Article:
You may be a Thrall to a nastier-than-average Freewraith... but he/she is not a spectre.

Consider yourself lucky.

If there is ANYTHING in the World of Darkness that could be classified as "evil," it is the servants of Oblivion, or spectres. They are not like your Shadow. They are not like to Haunter in the opposing Guild. They are not the Renegade who harasses you every time you try to catch the one Ferryman's attention.

They want DESTRUCTION. Of everything. Everywhere.

"Listen... and understand. That Terminator is out there. It can't be bargained with. It can't be reasoned with. It doesn't feel pity... or remorse... or fear... and it absolutely WILL NOT STOP until you're dead." -Kyle Reese, "The Terminator"

The 20th Anniversary Edition of Wraith: the Oblivion took the Black Dog Game Factory's release of Spectres and kicked it up a notch, gave it a little bit of a bath, slopped some deodorant on it, and made it something better. And having both owned and reviewed THAT BOOK back when it was released, I can say that was no easy feat.

Everything that you could possibly need to create spectre NPCs is here - cause, effect, motivation, how they do what they do, how they get where they're going, how they survive in the Tempest, how they have generally made an artform out of destroying ghosts via Dark Arcanoi and Shadecraft... Hell, there's even rules on how to let your freak-flag fly and run a game with nothing but specter PCs.

The author turned an oogie-boogie book of scary things into what is, for all intents and purposes, ANOTHER Player's Guide within the book. The result is no small amount of impressive and provides for antagonists that are unfathomably complex in their motivations and desires.

Quite possibly one of the more notable chapters of the book as a whole, I sincerely enjoyed reading Chapter Ten from beginning to end and was left, almost, with a sensation that I had taken TOO MUCH in from all of the additional information provided by it.

Chapter Eleven: The Risen The Risen is the Player's Guide to The Crow, sure... that's ONE WAY to look at it, I guess. It's a little short-sighted, but it definitely A WAY.

But if you're going to say that, then isn't Jason Voorhees a Shadow-Dominated Risen?

Wouldn't a Liche be, in many ways, something that caught the ire and eye of what is probably the most AWESOME Player/Storyteller vehicle within this chapter, the Acherontia Styx?

Everything you need is here. Are you new to Wraith and want to stick to the Skinlands for a time before Helldiving into the Shadowlands? Try a Risen. They have their own system, their own special Arcanoi that work in the Skinlands... and there are ghosts that hunt them across the Shroud in an attempt to destroy them or bring them back to where they belong to face the consequences wrought by the violation of Charon's Law.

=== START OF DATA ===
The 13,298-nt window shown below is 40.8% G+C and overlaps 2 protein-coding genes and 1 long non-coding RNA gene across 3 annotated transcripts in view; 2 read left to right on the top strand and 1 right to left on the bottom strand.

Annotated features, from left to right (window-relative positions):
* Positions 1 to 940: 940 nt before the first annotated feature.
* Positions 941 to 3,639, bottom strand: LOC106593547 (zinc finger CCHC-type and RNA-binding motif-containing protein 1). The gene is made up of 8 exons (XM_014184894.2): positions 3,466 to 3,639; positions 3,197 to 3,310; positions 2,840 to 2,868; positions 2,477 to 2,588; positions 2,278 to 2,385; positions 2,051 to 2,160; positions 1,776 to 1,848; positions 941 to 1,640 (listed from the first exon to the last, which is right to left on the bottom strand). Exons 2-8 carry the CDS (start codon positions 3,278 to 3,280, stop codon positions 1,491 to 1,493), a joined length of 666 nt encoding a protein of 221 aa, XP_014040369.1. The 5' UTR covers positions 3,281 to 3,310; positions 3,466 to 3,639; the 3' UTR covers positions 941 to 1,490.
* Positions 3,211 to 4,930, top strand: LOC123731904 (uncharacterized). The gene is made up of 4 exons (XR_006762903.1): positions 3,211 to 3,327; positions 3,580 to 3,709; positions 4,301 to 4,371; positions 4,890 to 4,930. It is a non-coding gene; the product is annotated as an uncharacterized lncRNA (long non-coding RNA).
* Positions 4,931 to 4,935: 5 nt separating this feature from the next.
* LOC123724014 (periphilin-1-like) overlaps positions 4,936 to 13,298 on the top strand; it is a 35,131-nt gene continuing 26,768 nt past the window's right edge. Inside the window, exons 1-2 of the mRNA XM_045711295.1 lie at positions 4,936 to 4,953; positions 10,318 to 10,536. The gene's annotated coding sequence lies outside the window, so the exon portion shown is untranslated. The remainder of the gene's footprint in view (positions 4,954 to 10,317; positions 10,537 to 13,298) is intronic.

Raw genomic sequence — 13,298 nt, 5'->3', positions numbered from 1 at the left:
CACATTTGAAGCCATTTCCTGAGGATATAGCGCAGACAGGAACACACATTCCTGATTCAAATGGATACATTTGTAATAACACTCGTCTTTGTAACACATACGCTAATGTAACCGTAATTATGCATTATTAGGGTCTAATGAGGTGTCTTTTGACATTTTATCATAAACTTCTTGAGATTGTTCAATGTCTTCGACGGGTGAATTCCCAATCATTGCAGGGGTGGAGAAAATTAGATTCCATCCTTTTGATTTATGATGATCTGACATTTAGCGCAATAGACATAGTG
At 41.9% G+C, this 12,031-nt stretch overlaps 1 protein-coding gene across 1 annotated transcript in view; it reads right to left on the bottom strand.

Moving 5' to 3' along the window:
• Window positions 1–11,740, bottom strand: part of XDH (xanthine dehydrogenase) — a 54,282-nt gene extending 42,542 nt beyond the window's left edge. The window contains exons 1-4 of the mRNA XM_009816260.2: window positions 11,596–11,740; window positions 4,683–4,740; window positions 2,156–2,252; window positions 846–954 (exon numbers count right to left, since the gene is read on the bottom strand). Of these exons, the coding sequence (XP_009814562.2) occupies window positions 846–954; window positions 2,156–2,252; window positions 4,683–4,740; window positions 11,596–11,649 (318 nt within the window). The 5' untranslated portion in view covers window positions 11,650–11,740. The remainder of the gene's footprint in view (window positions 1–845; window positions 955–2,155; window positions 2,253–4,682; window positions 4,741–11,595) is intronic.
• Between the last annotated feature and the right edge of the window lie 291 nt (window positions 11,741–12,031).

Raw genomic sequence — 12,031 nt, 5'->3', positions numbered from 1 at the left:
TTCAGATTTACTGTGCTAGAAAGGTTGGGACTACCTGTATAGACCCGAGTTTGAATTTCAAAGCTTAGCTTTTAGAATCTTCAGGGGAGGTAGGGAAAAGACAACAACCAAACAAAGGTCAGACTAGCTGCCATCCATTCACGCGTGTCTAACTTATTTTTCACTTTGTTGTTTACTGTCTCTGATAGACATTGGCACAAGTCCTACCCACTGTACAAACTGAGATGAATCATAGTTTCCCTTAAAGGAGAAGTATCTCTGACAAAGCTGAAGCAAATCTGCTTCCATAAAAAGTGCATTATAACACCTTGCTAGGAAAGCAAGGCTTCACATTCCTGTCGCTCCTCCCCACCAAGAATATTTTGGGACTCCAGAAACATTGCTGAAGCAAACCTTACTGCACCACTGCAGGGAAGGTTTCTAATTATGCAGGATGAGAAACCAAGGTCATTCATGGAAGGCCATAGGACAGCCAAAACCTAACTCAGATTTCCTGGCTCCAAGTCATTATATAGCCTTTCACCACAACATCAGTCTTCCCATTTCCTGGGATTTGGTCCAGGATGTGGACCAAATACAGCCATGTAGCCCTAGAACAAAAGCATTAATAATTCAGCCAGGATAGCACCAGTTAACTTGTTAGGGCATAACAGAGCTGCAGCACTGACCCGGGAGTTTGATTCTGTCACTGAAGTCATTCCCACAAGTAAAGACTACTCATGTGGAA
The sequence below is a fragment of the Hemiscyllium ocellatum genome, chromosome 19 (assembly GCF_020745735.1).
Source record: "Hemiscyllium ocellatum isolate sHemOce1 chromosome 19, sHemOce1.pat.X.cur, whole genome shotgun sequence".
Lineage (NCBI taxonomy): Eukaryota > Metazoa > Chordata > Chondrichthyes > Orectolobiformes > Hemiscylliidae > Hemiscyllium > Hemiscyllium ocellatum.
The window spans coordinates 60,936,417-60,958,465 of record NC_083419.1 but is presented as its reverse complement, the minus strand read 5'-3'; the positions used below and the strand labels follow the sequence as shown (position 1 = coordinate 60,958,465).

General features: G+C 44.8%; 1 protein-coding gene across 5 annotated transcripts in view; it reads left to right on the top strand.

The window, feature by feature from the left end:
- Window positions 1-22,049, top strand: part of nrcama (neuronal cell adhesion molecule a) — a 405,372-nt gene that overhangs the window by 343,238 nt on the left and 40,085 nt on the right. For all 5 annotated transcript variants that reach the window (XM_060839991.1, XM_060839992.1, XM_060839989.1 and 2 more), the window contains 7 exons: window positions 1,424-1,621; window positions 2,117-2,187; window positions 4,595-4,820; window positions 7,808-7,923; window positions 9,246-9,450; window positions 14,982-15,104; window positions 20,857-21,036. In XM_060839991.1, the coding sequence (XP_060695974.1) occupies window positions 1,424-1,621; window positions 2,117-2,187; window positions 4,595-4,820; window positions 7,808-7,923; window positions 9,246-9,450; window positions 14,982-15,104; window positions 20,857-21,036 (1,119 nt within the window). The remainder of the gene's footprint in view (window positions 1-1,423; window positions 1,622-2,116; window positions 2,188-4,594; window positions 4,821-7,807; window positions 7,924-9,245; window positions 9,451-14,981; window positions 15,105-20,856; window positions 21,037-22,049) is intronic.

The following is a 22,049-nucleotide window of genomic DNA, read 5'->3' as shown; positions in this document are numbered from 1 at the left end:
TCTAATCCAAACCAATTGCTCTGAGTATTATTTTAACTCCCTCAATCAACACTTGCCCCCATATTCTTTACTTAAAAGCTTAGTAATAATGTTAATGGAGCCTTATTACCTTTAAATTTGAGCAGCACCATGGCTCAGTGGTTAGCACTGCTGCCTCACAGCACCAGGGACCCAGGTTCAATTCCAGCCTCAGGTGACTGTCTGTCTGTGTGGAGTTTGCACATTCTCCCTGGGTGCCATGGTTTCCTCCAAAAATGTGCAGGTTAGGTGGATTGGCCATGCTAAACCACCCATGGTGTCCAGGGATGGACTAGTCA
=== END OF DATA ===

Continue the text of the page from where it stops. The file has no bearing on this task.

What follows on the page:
It wa a really cool sourcebook, and I'm glad that The Risen didn't get forgotten in the 20th Anniversary Edition.

Chapter Twelve: The World of Darkness includes everything that you need to know to give you a running start regarding crossovers in the World of Darkness. How other denizens would react to ghosts, how Arcanoi effects other denizens, how other denizens' powers effects ghosts, Relics, Fetters, SPECTRAL Relics, Artifacts and Fetters (very cool, thank you!), and basically just serves as a sort of user manual for the incorporation of other supernaturals that exist side-by-side wraiths so that you're not completely limited to one sunless day after another in your Chronicle.

There's some REALLY great information in here. The "magic items" alone make this chapter a hoot. Lucky's Mr. Bunny made me think of Child's Play... because come on... Chucky is essentially a possessed Artifact...

Chapter Thirteen: The Other Dark Kingdoms takes a nice chunk of wordcount to serve as a bit of a travel guid for the Dead in regards to what else is out there beyond the Dark Kingdom of Iron, Stygia, the Tempest, etc.

In short, this chapter sort of expounds upon and condenses, at the same time, the Dark Kingdom of Jade (Asia) sourcebooks for the 2nd Edition of Wraith and adds to the mythos with the Dark Kingdom of Obsidian (parts of the Americas), the Dark Kingdom of Clay (Australia), the Bush of Ghosts (Africa), the Svarga (India and, possibly, Pakistan), and the Mirrorlands (the Caribean).